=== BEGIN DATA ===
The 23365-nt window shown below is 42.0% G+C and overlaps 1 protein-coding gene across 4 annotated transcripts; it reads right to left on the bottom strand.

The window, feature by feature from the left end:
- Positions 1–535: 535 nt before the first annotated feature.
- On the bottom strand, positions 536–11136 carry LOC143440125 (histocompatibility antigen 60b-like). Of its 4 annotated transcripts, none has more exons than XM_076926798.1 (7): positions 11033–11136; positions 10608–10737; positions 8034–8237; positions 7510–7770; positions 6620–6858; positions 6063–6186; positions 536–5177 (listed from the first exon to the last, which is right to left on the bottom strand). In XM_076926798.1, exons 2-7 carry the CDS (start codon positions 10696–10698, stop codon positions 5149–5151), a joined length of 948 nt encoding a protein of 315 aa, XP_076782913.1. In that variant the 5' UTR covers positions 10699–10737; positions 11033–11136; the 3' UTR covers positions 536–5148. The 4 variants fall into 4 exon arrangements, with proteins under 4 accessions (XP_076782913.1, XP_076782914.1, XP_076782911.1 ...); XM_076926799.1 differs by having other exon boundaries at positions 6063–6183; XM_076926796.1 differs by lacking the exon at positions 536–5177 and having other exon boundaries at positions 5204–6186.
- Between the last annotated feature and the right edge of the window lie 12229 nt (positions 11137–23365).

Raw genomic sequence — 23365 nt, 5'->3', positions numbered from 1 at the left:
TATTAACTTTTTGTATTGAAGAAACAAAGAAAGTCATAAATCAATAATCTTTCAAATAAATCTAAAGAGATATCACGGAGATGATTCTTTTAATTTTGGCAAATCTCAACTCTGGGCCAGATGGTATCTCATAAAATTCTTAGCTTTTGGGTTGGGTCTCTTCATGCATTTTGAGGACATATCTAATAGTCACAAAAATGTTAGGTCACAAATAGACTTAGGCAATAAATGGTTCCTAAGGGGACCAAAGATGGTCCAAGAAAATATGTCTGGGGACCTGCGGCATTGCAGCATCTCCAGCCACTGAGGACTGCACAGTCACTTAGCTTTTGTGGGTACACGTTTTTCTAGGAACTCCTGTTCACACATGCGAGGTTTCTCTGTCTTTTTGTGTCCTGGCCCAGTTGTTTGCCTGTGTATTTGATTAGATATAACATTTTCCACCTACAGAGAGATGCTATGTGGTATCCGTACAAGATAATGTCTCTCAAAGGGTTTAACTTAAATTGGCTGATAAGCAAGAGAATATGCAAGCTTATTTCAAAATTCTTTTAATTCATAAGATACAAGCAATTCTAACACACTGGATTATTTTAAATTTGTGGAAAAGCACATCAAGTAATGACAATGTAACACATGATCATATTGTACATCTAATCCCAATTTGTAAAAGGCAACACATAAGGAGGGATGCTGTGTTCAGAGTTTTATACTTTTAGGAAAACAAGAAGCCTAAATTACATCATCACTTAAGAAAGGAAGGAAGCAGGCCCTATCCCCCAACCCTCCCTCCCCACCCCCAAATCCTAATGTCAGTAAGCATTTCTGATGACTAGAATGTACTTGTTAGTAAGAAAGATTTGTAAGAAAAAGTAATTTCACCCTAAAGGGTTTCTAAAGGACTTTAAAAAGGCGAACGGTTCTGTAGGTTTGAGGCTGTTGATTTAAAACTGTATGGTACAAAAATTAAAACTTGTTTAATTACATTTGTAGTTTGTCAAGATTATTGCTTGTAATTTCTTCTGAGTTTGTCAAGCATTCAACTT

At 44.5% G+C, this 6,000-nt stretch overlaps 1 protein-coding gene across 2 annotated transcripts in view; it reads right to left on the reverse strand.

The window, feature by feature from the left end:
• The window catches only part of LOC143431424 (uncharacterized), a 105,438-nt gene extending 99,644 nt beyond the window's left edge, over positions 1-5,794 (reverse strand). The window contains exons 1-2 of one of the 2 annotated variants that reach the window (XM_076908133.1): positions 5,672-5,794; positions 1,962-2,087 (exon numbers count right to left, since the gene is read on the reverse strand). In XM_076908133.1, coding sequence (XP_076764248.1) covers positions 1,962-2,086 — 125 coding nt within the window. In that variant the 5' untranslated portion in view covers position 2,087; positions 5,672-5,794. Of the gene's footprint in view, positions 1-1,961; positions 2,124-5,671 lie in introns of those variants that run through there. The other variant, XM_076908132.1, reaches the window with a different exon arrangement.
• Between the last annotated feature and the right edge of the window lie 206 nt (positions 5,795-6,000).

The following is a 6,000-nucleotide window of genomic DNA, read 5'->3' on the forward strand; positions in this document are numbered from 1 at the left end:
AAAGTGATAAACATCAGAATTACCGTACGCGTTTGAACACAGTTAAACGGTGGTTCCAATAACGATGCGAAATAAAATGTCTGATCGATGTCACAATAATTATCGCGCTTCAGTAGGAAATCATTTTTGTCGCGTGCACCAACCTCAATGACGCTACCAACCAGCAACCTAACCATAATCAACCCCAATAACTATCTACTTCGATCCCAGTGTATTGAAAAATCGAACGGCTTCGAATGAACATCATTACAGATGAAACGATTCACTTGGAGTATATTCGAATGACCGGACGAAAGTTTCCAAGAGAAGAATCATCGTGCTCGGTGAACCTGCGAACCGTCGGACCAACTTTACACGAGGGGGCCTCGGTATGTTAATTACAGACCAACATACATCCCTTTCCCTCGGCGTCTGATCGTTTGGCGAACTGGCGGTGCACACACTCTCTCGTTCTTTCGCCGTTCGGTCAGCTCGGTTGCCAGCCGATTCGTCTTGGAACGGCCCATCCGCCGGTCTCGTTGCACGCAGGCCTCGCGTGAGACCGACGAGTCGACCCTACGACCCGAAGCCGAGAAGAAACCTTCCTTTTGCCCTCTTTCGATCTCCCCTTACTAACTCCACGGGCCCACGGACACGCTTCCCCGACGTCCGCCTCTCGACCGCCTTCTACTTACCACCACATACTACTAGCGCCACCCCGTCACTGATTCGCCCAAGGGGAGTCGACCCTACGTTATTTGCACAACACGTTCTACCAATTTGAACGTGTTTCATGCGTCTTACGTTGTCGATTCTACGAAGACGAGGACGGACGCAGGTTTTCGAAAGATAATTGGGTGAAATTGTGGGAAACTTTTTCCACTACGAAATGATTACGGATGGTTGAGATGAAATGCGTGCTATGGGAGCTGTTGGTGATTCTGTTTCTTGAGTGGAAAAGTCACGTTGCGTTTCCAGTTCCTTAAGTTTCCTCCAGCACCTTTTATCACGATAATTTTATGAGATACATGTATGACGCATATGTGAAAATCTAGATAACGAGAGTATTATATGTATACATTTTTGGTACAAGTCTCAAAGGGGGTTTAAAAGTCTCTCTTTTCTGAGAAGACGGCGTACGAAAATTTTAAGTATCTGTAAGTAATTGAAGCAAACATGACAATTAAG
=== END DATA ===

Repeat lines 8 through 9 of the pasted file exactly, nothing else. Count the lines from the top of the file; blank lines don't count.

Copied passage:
At 44.5% G+C, this 6,000-nt stretch overlaps 1 protein-coding gene across 2 annotated transcripts in view; it reads right to left on the reverse strand.

The window, feature by feature from the left end: